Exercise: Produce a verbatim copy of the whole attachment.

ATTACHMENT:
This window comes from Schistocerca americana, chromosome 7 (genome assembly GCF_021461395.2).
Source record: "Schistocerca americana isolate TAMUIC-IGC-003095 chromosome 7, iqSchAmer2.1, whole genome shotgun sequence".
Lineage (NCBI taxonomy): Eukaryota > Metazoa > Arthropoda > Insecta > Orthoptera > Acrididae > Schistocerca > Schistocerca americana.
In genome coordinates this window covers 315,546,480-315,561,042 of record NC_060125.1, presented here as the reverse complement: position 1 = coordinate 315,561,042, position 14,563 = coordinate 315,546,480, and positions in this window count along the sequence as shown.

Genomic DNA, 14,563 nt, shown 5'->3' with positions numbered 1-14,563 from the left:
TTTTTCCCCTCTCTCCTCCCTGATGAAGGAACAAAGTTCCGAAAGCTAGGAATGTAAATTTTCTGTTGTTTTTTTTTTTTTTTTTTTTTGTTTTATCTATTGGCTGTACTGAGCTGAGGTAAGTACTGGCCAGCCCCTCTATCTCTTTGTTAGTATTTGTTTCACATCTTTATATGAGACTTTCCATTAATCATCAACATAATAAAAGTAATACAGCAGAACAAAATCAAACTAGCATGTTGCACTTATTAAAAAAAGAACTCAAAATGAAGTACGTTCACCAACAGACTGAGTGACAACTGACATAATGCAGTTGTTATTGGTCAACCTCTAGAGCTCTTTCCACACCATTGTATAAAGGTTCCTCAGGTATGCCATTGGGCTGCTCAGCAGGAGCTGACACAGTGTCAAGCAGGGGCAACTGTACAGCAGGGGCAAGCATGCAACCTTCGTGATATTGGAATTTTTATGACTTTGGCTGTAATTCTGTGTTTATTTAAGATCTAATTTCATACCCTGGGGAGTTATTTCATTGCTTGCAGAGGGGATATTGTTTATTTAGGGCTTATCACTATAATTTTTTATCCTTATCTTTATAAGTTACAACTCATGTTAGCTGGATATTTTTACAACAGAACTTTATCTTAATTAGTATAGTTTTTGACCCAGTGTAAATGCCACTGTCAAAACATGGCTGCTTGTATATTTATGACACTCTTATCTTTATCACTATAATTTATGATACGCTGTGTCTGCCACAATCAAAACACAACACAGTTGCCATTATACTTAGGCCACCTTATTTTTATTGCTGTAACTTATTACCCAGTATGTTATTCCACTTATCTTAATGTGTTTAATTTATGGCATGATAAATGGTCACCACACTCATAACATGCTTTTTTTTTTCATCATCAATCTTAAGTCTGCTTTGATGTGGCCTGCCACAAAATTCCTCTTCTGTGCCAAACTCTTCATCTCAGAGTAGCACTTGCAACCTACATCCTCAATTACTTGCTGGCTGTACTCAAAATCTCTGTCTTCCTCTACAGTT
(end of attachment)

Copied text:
This window comes from Schistocerca americana, chromosome 7 (genome assembly GCF_021461395.2).
Source record: "Schistocerca americana isolate TAMUIC-IGC-003095 chromosome 7, iqSchAmer2.1, whole genome shotgun sequence".
Lineage (NCBI taxonomy): Eukaryota > Metazoa > Arthropoda > Insecta > Orthoptera > Acrididae > Schistocerca > Schistocerca americana.
In genome coordinates this window covers 315,546,480-315,561,042 of record NC_060125.1, presented here as the reverse complement: position 1 = coordinate 315,561,042, position 14,563 = coordinate 315,546,480, and positions in this window count along the sequence as shown.

Genomic DNA, 14,563 nt, shown 5'->3' with positions numbered 1-14,563 from the left:
TTTTTCCCCTCTCTCCTCCCTGATGAAGGAACAAAGTTCCGAAAGCTAGGAATGTAAATTTTCTGTTGTTTTTTTTTTTTTTTTTTTTTGTTTTATCTATTGGCTGTACTGAGCTGAGGTAAGTACTGGCCAGCCCCTCTATCTCTTTGTTAGTATTTGTTTCACATCTTTATATGAGACTTTCCATTAATCATCAACATAATAAAAGTAATACAGCAGAACAAAATCAAACTAGCATGTTGCACTTATTAAAAAAAGAACTCAAAATGAAGTACGTTCACCAACAGACTGAGTGACAACTGACATAATGCAGTTGTTATTGGTCAACCTCTAGAGCTCTTTCCACACCATTGTATAAAGGTTCCTCAGGTATGCCATTGGGCTGCTCAGCAGGAGCTGACACAGTGTCAAGCAGGGGCAACTGTACAGCAGGGGCAAGCATGCAACCTTCGTGATATTGGAATTTTTATGACTTTGGCTGTAATTCTGTGTTTATTTAAGATCTAATTTCATACCCTGGGGAGTTATTTCATTGCTTGCAGAGGGGATATTGTTTATTTAGGGCTTATCACTATAATTTTTTATCCTTATCTTTATAAGTTACAACTCATGTTAGCTGGATATTTTTACAACAGAACTTTATCTTAATTAGTATAGTTTTTGACCCAGTGTAAATGCCACTGTCAAAACATGGCTGCTTGTATATTTATGACACTCTTATCTTTATCACTATAATTTATGATACGCTGTGTCTGCCACAATCAAAACACAACACAGTTGCCATTATACTTAGGCCACCTTATTTTTATTGCTGTAACTTATTACCCAGTATGTTATTCCACTTATCTTAATGTGTTTAATTTATGGCATGATAAATGGTCACCACACTCATAACATGCTTTTTTTTTTCATCATCAATCTTAAGTCTGCTTTGATGTGGCCTGCCACAAAATTCCTCTTCTGTGCCAAACTCTTCATCTCAGAGTAGCACTTGCAACCTACATCCTCAATTACTTGCTGGCTGTACTCAAAATCTCTGTCTTCCTCTACAGTT